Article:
Matt's Automotive Service Center is back to where it began.
Eleven months after a heavy snowfall collapsed the roof at 1234 1st Ave. N., totaling the old structure, a new state-of-the-art two-story service center now stands.
The 9,750-square-foot building opens for service on Monday, Feb. 10, with an open house scheduled for Saturday, Feb. 15.
It sports a big, climate-controlled service bay with seven lifts, extensive sound insulation, plenty of windows to bring in natural light, and touches that range from a $30,000 tire tread checking system to a room set aside for staff training and customer classes.
Owner Matt Lachowitzer said the $1.7 million investment is both a recruiting tool and a thank you to a part of Moorhead that helped him jumpstart his Fargo-Moorhead fleet of auto and collision repair centers.
“Obviously, we think it was important to rebuild here.
We’ve been here a long time,” Lachowitzer said Thursday, Feb. 6.
As workers installed and calibrated equipment or toted in new furniture, Lachowitzer showed off the building he had designed to his specifications.
The customer intake area is fully enclosed, leading to an auto detailing area, and then a repair bay with room for 20 cars to be worked on at the same time.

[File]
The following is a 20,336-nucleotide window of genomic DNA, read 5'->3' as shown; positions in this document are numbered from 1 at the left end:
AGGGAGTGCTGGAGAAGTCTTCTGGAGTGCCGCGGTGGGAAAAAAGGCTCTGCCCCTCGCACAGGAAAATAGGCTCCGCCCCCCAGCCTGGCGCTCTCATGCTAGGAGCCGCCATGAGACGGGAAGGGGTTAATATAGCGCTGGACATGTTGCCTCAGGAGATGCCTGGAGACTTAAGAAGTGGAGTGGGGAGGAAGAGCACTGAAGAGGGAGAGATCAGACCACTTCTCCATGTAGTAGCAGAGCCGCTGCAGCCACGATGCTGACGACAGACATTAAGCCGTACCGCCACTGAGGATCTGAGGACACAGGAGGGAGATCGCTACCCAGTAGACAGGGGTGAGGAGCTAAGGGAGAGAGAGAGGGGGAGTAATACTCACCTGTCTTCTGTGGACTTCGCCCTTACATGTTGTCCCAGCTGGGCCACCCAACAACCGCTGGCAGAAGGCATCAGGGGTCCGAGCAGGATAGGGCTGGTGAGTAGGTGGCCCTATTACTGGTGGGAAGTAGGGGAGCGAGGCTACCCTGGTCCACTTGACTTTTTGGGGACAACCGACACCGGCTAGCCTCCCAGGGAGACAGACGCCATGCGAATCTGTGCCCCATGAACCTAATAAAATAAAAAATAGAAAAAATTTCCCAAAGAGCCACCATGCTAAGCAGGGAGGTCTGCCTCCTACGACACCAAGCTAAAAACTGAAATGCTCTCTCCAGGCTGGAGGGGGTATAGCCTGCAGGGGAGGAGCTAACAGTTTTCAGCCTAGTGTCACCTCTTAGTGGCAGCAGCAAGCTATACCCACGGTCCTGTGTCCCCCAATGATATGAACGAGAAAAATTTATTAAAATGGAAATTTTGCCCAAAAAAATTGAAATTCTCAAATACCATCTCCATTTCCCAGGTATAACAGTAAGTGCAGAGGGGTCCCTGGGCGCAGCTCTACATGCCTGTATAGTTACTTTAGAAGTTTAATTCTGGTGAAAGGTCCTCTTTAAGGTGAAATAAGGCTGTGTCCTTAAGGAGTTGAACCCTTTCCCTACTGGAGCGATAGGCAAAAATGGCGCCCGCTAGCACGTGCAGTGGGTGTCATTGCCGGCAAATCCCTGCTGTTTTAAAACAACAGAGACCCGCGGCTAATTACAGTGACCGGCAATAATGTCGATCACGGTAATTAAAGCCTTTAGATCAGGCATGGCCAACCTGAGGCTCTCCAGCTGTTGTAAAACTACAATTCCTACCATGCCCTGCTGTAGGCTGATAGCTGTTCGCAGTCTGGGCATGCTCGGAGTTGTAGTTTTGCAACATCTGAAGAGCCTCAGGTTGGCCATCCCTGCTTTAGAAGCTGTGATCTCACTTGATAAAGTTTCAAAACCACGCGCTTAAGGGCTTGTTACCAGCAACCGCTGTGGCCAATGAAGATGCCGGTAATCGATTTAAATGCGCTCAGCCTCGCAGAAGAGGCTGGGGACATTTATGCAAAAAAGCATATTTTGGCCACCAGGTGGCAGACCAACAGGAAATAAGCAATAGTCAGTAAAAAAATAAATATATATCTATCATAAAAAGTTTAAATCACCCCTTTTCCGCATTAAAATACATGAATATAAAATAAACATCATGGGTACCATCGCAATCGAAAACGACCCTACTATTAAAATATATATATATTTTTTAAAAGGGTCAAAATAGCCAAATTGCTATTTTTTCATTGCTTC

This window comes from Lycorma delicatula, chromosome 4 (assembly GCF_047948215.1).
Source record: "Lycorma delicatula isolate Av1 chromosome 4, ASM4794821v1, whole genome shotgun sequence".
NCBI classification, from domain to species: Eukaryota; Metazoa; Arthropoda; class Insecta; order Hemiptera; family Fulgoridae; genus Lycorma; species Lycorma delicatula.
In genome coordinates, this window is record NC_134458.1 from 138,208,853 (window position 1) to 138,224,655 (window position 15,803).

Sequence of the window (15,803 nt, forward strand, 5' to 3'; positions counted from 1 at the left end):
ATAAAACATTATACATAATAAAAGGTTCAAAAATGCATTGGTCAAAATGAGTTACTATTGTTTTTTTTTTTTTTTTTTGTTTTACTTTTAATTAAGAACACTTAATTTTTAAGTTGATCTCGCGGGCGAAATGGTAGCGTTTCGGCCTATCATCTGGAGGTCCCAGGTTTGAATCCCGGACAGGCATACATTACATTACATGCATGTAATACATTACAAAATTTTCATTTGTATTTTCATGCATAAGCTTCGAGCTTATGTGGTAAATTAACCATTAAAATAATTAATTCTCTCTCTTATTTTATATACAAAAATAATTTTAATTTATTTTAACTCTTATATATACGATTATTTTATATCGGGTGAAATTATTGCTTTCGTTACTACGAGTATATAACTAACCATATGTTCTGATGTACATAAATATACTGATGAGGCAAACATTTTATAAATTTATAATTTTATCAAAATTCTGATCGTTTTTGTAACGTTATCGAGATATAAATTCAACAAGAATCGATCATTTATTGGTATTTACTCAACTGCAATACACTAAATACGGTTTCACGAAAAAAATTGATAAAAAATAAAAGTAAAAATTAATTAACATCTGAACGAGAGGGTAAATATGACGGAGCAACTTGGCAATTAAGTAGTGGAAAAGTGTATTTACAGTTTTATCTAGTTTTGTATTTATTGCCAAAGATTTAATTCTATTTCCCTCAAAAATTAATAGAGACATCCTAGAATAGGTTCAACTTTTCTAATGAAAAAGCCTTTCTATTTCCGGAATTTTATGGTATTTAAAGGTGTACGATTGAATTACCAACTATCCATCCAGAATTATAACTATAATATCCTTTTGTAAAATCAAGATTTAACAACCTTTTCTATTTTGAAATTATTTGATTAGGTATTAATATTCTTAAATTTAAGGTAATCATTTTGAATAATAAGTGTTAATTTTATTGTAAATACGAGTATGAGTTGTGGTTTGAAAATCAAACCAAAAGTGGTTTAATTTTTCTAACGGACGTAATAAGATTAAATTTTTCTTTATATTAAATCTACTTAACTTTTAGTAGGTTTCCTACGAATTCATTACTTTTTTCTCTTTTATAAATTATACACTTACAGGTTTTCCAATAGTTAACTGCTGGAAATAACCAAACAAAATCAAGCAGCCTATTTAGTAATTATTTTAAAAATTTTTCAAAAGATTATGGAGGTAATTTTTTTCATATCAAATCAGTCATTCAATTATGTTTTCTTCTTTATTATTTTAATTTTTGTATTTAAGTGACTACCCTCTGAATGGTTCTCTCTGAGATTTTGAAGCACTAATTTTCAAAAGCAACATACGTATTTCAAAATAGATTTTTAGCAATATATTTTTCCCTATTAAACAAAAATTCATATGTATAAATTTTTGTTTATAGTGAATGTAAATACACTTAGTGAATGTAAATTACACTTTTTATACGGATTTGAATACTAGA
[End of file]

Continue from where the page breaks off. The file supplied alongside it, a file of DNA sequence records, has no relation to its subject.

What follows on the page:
The repair bay is brightly lit and is air conditioned in the summer.
The building’s sound system is also zoned to allow workers in different areas to listen to the music or news they enjoy most.
Lachowitzer said he wants to make the environment as welcoming as possible for employees.
“I wanted this to be like a talent recruiting tool, basically,” the former auto technician said. “The whole thing was built around ease of use. If I was a technician still, this is exactly what I would want.”
Nearly everything is new, but there are some touches of the old. Lachowitzer made sure that lift doors, heaters and other items that could be salvaged from the old shop were incorporated into the new shop.
The first floor customer waiting area has four televisions, a coffee bar, USB ports and plenty of plug-ins for computers, Lachowitzer said. But you won’t see tires or other auto merchandise, he said.
“I wanted it to really feel like you’re in a living room, not an automotive shop,” he said.